Looking for Alaska by John Green
My rating: 5 of 5 stars
Looking for Alaska starts off a a light hearted coming of age book, where a young nerd boy goes off to boarding school and much comedy ensues. The book covers first love, first kiss and yes, first blow job. All of this works well, I did not just identify with the main character Miles "Pudge" Halter, but I also identified with Chip "The Colonel" Martin and Alaska Young (her real name), who are his best friends and the primary instigators of all the teenage antics they perform. Up to this point, it is a fun book, well written and beautiful characterizations. The book very much reminded me of the good things about being a teenager.
About halfway through the book, the unthinkable happens and Alaska Young dies in a car crash. I have to say, this is one of the best deaths I read in a very long time. Not in terms of interesting or spectacular or anything like that, but in terms of emotional hit. Because it hits like a bull out of no where and leaves you thinking what the fuck just happened. Now, with just under half the book left to read, the reader is no longer reading about the fun loving teenagers sneaking cigarettes, but suddenly left with sullen and remorseful teenagers coming to terms with the death of their friend and deal with their grief in their own ways. No teenager should have to read this book, but they probably should.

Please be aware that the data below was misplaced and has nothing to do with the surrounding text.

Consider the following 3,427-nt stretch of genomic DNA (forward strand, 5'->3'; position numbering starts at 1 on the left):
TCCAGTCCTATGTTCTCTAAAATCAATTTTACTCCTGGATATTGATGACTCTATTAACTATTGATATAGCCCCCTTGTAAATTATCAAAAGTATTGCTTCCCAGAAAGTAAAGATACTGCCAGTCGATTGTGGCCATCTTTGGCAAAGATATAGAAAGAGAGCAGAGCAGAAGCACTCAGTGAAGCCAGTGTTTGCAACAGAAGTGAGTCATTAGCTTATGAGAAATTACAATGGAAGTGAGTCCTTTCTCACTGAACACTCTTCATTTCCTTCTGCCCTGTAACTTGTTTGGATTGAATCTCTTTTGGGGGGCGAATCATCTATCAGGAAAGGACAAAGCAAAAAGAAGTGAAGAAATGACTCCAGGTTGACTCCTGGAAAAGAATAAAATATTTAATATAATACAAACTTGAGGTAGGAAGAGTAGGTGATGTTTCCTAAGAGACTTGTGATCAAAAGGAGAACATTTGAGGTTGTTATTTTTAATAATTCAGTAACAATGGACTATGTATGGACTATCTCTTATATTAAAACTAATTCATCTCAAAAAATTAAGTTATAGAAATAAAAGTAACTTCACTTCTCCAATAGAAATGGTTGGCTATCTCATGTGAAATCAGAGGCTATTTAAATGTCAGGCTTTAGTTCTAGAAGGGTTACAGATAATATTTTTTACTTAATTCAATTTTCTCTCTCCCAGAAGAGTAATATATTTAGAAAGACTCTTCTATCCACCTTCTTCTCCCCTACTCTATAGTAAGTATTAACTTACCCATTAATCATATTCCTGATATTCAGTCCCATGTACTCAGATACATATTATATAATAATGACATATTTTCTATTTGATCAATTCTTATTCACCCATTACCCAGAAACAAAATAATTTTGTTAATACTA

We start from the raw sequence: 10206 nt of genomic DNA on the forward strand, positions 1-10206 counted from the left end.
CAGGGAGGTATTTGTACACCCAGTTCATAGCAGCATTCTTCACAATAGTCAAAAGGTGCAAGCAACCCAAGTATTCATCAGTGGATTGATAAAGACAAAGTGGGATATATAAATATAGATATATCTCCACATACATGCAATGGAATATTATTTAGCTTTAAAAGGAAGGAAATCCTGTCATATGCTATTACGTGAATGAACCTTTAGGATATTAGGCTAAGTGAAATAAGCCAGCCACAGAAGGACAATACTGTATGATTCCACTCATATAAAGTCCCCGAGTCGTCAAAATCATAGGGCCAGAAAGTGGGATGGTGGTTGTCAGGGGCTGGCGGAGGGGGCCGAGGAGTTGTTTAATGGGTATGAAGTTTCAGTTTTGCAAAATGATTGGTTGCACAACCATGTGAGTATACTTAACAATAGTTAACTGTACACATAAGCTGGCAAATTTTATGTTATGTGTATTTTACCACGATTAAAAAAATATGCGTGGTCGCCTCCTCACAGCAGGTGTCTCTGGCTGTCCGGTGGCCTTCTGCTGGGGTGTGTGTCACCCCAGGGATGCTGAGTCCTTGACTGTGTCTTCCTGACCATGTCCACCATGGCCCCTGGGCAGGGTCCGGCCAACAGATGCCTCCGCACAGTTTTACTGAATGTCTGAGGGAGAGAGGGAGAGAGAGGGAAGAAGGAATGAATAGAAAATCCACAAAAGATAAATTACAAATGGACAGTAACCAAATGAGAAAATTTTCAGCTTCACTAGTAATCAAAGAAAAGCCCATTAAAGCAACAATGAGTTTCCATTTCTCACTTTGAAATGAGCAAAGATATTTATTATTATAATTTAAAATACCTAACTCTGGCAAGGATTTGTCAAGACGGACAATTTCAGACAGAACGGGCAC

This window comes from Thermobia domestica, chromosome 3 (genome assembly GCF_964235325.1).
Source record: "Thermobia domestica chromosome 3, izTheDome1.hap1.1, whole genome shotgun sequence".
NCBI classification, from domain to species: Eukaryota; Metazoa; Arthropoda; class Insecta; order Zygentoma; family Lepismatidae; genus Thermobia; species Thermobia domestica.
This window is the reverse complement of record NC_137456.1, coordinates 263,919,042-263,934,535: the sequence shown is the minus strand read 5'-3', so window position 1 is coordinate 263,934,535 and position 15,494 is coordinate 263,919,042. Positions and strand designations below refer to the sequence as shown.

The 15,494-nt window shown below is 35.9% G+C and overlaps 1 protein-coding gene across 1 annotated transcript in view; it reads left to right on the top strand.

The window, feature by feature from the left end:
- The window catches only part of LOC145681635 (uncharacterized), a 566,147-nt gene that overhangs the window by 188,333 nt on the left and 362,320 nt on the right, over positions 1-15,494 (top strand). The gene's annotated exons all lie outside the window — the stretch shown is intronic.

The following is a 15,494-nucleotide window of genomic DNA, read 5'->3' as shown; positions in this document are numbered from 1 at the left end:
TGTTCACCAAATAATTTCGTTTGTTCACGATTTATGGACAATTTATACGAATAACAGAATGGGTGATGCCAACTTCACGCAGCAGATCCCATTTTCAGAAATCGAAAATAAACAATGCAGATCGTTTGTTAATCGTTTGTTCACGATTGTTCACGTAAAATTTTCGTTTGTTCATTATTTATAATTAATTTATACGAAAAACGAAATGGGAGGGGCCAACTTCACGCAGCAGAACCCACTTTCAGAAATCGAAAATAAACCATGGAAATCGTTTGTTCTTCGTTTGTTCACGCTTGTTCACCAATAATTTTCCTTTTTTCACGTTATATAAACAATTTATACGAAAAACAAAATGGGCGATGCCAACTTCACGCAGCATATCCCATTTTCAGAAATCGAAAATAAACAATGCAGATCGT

There are uncomfortable moments in this book, subject matters that teenagers probably should not be reading about. The problem with this view point, is I am an adult and I am viewing this story through the lens of an adult whose memories of being a teenager are not as clear as they once were. There is a semi graphic scene describing oral sex, these kids also engage in drinking and drug use, as an adult, this bothers me. However, this is what being a teenager is like, these kids taking their first tentative steps into adulthood and are exploring the possibilities. This is what it is like to be a teenager and we should not avoid these subjects, rather they should be included in stories like this, because oftentimes it can be a jumping off point for parents to talk about these subjects with their kids. Being uncomfortable was good for me and made me realize, teenagers have really not changed that much since I was one.
This book was better than I was expecting. While it is classified as Young Adult, this is a book even an old ass adult can enjoy.
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